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Ishaan Khatter and Ananya Pandey-starrer Khaali Peeli is also being released on its pay-per-view service Zee Plex on October 2 (Twitter)
Ishaan Khatter and Ananya Pandey-starrer Khaali Peeli is also being released on its pay-per-view service Zee Plex on October 2 (Twitter)

Bollywood eyes overseas markets for recovery

  • Zee Studios is releasing Ishaan Khatter and Ananya Pandey-starrer Khaali Peeli in cinemas in countries such as USA, Singapore, Netherlands, Austria, Fiji, Africa, and Mauritius
  • Akshay Kumar’s Laxmmi Bomb will release in theatres across Australia, UAE and New Zealand for the Diwali weekend

With Delhi and Maharashtra still not allowing theatres to reopen despite the Centre's nod, Bollywood is taking the first steps to recover business from the overseas markets, where cinemas have resumed. Zee Studios, which is bringing its Ishaan Khatter and Ananya Pandey-starrer Khaali Peeli to its pay-per-view service Zee Plex on October 2, is also releasing it in cinemas in countries such as USA, Singapore, Netherlands, Austria, Fiji, Africa, and Mauritius.

Meanwhile, Akshay Kumar’s Laxmmi Bomb, which premieres on Disney+ Hotstar in India, will simultaneously release in theatres across Australia, UAE and New Zealand for the Diwali weekend. Disney’s older direct-to-digital films, Dil Bechara, Sadak 2 and Lootcase will also arrive in theatres in Australia this month.

Dil Bechara, which had already released in New Zealand and Fiji last month, had made NZ$ 48,436 (Rs2.35 million) and FJ$ 33,864 (Rs1.16 million) over its opening weekend.

“It’s a hybrid monetization model that the studio can follow when it owns all the rights," film trade and exhibition expert Girish Johar said, pointing to companies such as Zee and Disney which own all rights to the films in question and can choose to bring them to select theatres unlike other producers who have sold their films to video streaming platforms such as Netflix or Amazon Prime Video. The studios would ordinarily seek theatrical releases in countries where their OTT (over-the-top) streaming platform does not have much of a presence, Johar said.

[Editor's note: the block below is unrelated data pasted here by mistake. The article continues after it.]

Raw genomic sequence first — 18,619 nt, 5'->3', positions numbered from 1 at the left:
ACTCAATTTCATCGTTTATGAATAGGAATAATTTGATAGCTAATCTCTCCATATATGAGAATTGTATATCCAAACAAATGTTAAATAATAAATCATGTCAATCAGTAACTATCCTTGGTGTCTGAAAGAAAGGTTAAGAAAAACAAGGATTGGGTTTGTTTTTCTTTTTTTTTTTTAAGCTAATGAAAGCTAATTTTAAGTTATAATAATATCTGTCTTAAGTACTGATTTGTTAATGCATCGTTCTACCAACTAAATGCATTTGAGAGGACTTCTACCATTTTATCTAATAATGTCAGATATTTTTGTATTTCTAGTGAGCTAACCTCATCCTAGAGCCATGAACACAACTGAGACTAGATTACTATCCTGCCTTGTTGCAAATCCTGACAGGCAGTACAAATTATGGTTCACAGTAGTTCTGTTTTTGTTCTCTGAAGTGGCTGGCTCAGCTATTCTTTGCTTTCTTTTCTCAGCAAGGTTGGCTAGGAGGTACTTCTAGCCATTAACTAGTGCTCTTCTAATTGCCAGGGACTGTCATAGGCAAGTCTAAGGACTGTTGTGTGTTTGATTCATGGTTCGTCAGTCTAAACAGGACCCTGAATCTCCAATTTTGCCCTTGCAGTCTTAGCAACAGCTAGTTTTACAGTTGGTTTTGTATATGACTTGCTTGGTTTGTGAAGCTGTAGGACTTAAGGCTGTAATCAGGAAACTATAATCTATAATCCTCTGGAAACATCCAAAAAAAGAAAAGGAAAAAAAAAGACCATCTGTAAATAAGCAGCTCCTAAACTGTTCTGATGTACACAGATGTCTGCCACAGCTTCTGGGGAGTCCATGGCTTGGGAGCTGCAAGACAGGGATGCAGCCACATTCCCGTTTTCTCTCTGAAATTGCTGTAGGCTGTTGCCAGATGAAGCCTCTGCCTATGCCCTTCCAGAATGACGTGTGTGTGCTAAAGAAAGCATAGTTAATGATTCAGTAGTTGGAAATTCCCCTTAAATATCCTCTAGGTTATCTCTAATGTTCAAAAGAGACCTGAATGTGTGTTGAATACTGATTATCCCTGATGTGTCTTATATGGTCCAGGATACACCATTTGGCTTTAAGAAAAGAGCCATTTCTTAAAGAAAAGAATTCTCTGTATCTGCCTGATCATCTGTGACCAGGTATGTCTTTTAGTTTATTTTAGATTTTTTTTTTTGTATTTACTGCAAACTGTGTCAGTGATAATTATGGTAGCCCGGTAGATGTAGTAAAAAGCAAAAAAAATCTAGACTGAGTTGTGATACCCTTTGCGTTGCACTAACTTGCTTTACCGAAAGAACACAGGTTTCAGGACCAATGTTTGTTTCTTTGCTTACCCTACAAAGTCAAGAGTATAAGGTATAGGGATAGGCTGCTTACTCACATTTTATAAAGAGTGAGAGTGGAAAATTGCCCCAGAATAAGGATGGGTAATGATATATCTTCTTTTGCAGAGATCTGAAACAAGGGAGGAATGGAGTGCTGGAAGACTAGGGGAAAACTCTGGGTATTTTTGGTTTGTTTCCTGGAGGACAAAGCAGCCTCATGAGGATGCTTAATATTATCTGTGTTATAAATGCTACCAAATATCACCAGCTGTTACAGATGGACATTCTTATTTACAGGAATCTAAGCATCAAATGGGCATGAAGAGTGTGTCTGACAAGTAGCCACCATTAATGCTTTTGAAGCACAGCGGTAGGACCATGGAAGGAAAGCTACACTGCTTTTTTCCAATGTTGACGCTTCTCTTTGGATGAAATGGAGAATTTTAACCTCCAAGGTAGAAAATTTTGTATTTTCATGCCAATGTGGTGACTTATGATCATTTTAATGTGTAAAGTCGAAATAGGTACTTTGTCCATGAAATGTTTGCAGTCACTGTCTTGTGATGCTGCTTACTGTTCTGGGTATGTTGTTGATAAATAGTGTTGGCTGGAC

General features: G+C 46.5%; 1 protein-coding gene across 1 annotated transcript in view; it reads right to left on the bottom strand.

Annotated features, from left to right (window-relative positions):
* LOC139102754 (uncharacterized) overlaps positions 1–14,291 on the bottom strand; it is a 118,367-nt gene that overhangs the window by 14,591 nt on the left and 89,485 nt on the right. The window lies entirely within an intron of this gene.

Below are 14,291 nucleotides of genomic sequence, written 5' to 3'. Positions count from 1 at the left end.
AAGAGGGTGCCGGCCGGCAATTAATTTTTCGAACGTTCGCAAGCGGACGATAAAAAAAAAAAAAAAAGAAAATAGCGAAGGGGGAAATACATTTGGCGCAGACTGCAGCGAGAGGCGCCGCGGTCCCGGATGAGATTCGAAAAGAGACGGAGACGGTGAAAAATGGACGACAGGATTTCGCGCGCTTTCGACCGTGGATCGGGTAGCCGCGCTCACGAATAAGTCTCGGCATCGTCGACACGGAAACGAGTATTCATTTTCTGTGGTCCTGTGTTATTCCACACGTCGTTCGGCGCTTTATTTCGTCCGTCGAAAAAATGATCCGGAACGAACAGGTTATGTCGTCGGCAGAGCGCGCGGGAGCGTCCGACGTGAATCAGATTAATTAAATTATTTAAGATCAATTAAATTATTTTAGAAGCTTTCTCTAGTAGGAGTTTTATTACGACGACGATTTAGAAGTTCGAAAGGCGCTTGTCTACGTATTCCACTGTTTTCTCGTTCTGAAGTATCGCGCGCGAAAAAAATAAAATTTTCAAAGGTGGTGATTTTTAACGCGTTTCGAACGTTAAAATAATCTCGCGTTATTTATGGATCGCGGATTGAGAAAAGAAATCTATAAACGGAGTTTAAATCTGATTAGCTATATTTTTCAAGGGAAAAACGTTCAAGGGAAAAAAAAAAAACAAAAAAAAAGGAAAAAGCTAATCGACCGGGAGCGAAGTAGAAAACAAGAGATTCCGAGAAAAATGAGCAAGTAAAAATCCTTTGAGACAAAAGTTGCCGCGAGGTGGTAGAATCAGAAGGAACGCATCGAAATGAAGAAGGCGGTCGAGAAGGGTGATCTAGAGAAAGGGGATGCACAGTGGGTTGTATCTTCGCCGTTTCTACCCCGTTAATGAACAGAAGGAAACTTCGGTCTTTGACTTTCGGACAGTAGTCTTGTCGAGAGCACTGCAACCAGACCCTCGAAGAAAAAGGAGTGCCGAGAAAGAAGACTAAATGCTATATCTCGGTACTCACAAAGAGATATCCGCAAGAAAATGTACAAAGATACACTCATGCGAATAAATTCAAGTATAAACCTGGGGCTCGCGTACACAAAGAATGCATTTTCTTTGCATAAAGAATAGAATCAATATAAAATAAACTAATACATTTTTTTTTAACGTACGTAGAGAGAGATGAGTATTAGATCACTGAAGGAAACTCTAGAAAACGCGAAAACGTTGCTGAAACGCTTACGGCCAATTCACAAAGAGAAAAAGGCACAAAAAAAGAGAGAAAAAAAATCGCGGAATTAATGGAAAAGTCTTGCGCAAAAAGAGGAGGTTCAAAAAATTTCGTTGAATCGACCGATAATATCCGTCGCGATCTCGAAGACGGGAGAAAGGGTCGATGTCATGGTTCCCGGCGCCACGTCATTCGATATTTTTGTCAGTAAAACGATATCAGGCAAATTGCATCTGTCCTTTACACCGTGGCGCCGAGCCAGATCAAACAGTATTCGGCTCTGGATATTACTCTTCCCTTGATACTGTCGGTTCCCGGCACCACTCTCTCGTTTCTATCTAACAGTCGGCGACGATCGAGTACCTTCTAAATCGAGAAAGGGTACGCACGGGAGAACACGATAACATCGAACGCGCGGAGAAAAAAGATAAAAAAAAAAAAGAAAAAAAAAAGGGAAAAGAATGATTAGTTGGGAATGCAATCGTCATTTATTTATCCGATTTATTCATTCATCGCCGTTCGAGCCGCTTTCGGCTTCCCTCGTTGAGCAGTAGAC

To be sure, theatrical release in most places around the world, is notional as of now, and a way to get the cycle going instead of really looking at huge monetary benefits. Older hits like Ajay Devgn’s Tanhaji-The Unsung Warrior, Varun Dhawan’s Street Dancer 3D, Ranveer Singh’s Simmba and Sushant Singh Rajput’s Kedarnath only made $8,000, $5,000, $7,000 and $3,000 respectively over their opening weekends in New Zealand when released there in July.

Meanwhile, the Indian theatrical market still seems a long way off from recovery. States such as Maharashtra and Delhi, which contribute more than 50% of the box office collections in case of many films, have already notified that cinema halls will continue to remain shut in the latest phase of unlocking. According to a report by south India movie portal AndhraBoxOffice.com, the Karnataka Film Exhibitors Association is aiming to open cinemas on 1 November in time for Kannada Rajyotsava Day, while exhibitors of Telugu-speaking cities are awaiting approvals from both Andhra Pradesh and Telangana. As of now, West Bengal remains the only state to have permitted cinema operations.

The other big challenge remains that of content. With most films that were complete and ready for release already having made their way to video streaming platforms, theatre owners have little on offer to woo audiences back. While Reliance Entertainment has not made an official announcement yet, there is speculation that its big Diwali release, Sooryavanshi will be pushed to a later date.

“Pan-India cinema opening could be expected around Diwali or by the last week of November," Karan Taurani, research analyst at Elara Capital Ltd said. With large-scale local content or a big Hindi film unlikely to hit screens before December, in that case, Hollywood offerings such as Tenet or the new James Bond film, No Time to Die could test waters in the meantime as Sooryavanshi and Ranveer Singh-starrer ’83 move to Christmas and beyond, perhaps to Republic Day, Taurani added.

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